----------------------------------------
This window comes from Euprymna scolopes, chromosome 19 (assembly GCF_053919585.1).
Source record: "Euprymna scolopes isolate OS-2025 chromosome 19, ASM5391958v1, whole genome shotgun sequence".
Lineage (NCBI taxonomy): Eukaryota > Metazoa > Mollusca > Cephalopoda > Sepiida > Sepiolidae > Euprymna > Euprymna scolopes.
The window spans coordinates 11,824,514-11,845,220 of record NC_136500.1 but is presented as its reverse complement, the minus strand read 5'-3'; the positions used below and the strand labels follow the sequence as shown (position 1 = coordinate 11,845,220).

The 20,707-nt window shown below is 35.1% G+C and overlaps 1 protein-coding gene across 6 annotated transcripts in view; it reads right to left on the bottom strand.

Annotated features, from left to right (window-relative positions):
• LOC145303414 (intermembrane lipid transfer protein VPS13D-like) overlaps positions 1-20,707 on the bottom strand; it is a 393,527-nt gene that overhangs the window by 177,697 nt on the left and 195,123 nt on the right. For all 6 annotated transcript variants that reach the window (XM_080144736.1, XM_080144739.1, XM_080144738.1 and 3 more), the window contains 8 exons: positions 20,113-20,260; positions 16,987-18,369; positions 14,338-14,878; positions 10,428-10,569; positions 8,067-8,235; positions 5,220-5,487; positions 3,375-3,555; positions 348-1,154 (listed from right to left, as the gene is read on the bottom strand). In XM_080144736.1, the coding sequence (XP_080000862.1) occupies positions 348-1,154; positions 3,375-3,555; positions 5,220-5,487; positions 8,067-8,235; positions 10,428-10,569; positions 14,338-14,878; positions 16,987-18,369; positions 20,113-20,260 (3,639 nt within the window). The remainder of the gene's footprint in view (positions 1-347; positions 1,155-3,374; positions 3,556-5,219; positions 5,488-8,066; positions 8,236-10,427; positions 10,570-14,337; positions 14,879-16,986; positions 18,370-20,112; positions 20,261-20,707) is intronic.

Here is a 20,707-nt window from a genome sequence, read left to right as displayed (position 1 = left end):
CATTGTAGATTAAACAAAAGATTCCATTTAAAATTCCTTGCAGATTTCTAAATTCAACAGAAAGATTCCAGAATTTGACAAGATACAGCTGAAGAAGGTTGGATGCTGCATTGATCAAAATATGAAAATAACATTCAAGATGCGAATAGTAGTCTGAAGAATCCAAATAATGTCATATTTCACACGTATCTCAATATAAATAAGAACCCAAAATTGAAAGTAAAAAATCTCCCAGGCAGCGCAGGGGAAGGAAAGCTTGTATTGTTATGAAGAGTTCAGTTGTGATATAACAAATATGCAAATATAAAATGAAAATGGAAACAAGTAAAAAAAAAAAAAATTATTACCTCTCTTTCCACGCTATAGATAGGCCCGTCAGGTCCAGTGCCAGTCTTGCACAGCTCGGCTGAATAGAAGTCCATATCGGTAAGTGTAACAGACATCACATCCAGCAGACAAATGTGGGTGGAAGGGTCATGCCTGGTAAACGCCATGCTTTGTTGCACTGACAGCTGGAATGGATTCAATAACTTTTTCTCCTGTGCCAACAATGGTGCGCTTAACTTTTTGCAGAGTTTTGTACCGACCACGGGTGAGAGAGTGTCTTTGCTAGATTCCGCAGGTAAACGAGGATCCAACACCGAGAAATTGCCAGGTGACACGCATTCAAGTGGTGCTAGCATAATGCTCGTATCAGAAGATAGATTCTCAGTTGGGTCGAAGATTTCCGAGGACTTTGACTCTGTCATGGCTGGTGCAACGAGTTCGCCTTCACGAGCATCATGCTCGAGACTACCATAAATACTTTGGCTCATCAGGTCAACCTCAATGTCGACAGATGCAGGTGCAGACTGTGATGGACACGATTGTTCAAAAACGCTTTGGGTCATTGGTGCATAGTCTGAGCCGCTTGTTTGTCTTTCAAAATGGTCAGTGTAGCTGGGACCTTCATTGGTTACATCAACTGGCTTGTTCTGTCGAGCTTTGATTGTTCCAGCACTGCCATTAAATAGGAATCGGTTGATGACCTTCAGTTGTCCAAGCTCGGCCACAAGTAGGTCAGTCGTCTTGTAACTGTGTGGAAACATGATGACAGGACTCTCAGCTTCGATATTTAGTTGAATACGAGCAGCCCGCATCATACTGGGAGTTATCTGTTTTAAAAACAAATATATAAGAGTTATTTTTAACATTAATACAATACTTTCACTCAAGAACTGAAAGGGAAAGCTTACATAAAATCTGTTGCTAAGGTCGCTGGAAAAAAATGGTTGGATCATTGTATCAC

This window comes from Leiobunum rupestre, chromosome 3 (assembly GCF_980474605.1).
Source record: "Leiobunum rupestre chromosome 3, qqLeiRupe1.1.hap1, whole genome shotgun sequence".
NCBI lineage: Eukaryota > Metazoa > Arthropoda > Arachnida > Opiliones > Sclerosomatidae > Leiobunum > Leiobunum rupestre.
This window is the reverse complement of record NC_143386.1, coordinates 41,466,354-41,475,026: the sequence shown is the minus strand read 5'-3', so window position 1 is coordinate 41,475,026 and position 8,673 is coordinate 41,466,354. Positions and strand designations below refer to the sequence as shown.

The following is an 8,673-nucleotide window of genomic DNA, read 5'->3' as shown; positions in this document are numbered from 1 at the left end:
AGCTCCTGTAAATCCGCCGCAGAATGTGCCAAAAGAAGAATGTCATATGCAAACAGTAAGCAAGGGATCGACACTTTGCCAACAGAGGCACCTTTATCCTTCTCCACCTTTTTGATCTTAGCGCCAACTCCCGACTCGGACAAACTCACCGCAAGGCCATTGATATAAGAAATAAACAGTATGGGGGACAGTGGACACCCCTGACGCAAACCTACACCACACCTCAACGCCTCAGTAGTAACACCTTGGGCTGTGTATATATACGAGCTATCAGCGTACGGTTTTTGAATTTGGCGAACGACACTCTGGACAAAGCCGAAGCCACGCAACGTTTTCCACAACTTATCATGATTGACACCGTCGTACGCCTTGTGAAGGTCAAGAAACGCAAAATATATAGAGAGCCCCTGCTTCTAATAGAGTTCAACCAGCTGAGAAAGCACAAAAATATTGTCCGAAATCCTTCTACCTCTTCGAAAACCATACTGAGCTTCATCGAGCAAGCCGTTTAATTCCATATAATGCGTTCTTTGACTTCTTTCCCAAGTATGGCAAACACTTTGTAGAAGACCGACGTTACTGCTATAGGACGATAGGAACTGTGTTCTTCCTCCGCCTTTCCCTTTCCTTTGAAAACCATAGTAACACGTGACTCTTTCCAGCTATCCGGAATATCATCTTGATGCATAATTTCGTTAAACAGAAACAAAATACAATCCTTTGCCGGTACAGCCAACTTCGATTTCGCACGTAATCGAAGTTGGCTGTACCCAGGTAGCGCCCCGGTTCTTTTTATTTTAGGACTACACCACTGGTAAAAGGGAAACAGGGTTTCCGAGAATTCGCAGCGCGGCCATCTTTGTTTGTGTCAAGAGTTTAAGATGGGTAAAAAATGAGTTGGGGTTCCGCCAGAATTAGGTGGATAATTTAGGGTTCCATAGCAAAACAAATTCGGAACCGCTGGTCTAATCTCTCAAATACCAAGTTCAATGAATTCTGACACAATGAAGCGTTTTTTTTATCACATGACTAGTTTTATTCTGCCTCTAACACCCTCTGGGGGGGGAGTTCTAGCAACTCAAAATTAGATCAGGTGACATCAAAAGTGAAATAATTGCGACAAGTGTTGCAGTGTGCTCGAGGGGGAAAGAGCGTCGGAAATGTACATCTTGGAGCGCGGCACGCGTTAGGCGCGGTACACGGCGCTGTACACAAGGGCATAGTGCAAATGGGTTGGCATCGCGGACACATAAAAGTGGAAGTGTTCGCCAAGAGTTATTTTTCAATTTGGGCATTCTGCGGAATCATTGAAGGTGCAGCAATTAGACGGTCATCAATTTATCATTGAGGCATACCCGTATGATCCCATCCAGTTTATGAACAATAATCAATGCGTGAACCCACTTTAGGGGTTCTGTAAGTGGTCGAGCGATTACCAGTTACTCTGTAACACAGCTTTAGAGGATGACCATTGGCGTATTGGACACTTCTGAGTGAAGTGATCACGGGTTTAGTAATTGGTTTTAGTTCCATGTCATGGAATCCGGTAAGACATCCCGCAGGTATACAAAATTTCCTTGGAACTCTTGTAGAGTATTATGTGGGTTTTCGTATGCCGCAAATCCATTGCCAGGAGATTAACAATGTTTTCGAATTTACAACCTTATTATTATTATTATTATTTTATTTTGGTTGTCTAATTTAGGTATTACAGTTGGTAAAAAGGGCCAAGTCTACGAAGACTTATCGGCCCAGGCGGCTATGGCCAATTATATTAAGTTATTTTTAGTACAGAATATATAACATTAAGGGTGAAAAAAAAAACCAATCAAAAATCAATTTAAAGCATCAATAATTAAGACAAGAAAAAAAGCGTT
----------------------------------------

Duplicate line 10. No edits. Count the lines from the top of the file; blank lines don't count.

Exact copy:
This window comes from Leiobunum rupestre, chromosome 3 (assembly GCF_980474605.1).